The Kenwood Press
: 09/15/2019

Are you taking the ostrich approach with money?

Donna Colfer

Do you live under a mountain of unopened mail, bills, and bank statements, either physically or online? Are you afraid of looking at how much you owe, or whether your bank account will cover everything?

Taking the “ostrich approach” and burying your head in the sand is one way the Innocent money type handles money. As children, we all start as innocents and hopefully learn about money from our parents or in school as we get older. Unfortunately, when money know-how isn’t taught, fear results, creating inaction and denial about our finances.

Innocents prefer to be rescued from this seemingly huge responsibility, to have someone else handle it. Their primary fear around money is abandonment. Since Innocents don’t trust their own capabilities, they become very trusting of others whom they believe will do a much better job – a perfect setup to be taken advantage of. Though they appear happy-go-lucky externally, beneath the surface, Innocents can be fearful and anxious. Making decisions around money doesn’t come easily; they become financially dependent on others. This is why there’s fear of abandonment. Because there’s a tendency to repress their feelings and beliefs, they’re often non-confrontational around money issues. All of this leads to feeling powerless and overwhelmed. It’s not unusual that embarrassment, shame, and guilt follow.

Historically, the Innocent archetype has been held by women. Men were the breadwinners and financial decision-makers in most American households before the 1970s. With more equality in the workplace, two-income households, and a high rate of divorce, women are responsible for taking control of their finances in a much more empowered way. Interestingly, as we’ve entered a new age and millennium, and dealing with the past recession and our fast-paced society, I see more men filling this archetype.

How do we heal the challenges this archetype has around money? The answer: take responsibility to educate ourselves and “own” our self-authority. The first step is to ask for help. Think of someone you know who is good with money, either a family member or a friend. Take a class or hire a Money Coach or bookkeeper to show you basic methods. With some simple instruction, you’ll start to claim your own power. Begin questioning others’ motives or behaviors; this will give you experience trusting yourself more. You’ll then learn to find safety in the knowledge of your own capabilities. Allow yourself to experience your independence, one baby step at a time, and your fear of abandonment will dissipate – as well as your innocence!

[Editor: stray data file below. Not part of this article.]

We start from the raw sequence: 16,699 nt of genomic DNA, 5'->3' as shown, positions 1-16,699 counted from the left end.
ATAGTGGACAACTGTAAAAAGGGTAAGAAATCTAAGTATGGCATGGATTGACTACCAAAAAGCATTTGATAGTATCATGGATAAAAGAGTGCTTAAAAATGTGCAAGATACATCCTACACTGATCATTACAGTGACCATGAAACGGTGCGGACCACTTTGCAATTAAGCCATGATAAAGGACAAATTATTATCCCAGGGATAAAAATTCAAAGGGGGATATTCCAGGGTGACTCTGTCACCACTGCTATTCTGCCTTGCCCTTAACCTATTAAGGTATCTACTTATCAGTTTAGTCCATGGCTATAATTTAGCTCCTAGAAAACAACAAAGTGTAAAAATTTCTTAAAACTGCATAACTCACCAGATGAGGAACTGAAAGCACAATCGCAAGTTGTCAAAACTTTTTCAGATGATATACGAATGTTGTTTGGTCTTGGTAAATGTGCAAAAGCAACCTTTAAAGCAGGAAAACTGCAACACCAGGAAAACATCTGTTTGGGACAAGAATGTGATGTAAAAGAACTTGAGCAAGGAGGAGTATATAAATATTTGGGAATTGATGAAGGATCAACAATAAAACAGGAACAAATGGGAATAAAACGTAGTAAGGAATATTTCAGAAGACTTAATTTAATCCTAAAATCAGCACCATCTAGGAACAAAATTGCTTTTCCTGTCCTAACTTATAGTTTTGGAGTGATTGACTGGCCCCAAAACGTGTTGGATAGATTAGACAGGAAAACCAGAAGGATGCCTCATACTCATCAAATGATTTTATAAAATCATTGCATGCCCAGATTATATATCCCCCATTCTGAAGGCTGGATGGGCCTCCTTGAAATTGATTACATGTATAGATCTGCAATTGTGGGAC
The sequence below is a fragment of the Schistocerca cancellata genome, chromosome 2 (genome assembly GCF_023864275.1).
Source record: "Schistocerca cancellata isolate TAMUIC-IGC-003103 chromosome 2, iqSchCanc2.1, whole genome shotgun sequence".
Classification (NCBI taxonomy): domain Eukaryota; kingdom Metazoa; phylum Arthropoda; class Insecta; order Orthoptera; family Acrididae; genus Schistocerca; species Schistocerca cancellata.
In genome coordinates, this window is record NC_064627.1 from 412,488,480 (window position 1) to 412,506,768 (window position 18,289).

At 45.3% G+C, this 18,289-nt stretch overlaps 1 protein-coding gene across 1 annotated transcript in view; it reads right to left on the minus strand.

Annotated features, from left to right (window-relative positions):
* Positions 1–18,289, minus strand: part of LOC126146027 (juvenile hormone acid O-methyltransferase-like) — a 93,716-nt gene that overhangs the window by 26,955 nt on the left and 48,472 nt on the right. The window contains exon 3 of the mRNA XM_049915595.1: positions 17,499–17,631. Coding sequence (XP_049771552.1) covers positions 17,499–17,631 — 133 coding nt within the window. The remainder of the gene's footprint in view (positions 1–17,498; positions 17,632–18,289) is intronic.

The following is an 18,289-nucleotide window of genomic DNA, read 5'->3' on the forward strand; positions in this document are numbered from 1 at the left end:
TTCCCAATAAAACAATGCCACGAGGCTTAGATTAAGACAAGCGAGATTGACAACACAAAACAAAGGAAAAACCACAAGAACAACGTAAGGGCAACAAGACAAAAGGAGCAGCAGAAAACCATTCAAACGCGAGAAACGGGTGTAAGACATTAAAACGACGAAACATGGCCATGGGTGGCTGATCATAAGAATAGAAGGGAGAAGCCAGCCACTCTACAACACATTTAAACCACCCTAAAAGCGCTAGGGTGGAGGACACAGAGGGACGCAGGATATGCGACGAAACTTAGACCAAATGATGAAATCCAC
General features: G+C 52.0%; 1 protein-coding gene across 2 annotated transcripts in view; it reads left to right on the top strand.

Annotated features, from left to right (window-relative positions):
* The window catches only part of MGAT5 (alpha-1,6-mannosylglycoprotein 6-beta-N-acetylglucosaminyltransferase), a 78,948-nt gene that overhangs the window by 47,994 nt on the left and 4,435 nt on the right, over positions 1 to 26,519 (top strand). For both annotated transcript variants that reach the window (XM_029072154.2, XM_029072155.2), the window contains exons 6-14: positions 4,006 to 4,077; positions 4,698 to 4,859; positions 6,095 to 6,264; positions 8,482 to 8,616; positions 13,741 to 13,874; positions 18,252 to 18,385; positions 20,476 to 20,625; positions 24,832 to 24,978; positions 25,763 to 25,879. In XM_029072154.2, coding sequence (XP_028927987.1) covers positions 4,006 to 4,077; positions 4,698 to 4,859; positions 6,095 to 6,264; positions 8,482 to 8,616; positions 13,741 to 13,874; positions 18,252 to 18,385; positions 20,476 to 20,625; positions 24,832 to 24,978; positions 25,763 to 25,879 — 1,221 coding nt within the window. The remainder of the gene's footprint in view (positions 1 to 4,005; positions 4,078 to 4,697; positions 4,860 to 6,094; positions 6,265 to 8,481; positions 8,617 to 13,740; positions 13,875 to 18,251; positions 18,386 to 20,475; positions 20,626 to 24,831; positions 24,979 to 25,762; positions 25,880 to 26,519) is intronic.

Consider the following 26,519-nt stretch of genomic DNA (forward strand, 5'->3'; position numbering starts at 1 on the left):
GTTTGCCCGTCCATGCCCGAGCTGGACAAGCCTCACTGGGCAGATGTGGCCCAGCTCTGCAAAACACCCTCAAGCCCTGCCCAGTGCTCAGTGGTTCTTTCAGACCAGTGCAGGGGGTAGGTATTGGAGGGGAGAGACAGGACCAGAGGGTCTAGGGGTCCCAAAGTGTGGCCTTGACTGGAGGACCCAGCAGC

If you’re married to an Innocent money type and you’re asking him or her to participate more, try not to overwhelm with too many details in the beginning. If you see confusion, don’t just walk away discouraged. Your spouse or partner needs you to show the way with patience, compassion, and without judgment. Amazing results can happen, including greater intimacy in your relationship. Always a plus!

In future articles I’ll continue to explain the eight Money Types and their key healings. Remember: these Money Types aren’t meant to label you. They are not your personality or “who you are.” They simply indicate your behavior around money, and they can change through awareness and action.

Learn more about your relationship with money: visit and take the complimentary “Money Type Quiz.” Only you see the results. Or contact me at